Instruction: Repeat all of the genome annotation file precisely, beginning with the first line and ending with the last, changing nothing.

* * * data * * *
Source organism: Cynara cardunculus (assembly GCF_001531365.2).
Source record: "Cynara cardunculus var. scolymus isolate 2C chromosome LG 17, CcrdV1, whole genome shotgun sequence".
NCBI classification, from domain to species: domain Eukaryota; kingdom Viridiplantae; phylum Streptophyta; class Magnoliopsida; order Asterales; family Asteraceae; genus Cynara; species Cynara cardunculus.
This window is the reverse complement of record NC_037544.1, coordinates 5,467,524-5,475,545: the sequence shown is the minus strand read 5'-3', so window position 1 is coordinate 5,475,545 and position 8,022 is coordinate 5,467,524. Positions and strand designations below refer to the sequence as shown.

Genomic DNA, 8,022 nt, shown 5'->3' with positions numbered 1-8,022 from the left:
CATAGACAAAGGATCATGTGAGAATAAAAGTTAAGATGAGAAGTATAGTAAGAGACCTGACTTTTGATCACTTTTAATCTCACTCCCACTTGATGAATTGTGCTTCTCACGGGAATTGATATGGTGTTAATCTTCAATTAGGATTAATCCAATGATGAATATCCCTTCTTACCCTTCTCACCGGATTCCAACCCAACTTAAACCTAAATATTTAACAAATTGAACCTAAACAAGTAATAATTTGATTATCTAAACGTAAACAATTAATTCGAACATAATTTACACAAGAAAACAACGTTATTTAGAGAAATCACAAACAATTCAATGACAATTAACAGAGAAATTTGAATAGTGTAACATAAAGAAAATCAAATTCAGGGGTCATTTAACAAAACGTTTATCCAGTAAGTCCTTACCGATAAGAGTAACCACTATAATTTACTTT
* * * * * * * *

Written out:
Source organism: Cynara cardunculus (assembly GCF_001531365.2).
Source record: "Cynara cardunculus var. scolymus isolate 2C chromosome LG 17, CcrdV1, whole genome shotgun sequence".
NCBI classification, from domain to species: domain Eukaryota; kingdom Viridiplantae; phylum Streptophyta; class Magnoliopsida; order Asterales; family Asteraceae; genus Cynara; species Cynara cardunculus.
This window is the reverse complement of record NC_037544.1, coordinates 5,467,524-5,475,545: the sequence shown is the minus strand read 5'-3', so window position 1 is coordinate 5,475,545 and position 8,022 is coordinate 5,467,524. Positions and strand designations below refer to the sequence as shown.

Genomic DNA, 8,022 nt, shown 5'->3' with positions numbered 1-8,022 from the left:
CATAGACAAAGGATCATGTGAGAATAAAAGTTAAGATGAGAAGTATAGTAAGAGACCTGACTTTTGATCACTTTTAATCTCACTCCCACTTGATGAATTGTGCTTCTCACGGGAATTGATATGGTGTTAATCTTCAATTAGGATTAATCCAATGATGAATATCCCTTCTTACCCTTCTCACCGGATTCCAACCCAACTTAAACCTAAATATTTAACAAATTGAACCTAAACAAGTAATAATTTGATTATCTAAACGTAAACAATTAATTCGAACATAATTTACACAAGAAAACAACGTTATTTAGAGAAATCACAAACAATTCAATGACAATTAACAGAGAAATTTGAATAGTGTAACATAAAGAAAATCAAATTCAGGGGTCATTTAACAAAACGTTTATCCAGTAAGTCCTTACCGATAAGAGTAACCACTATAATTTACTTT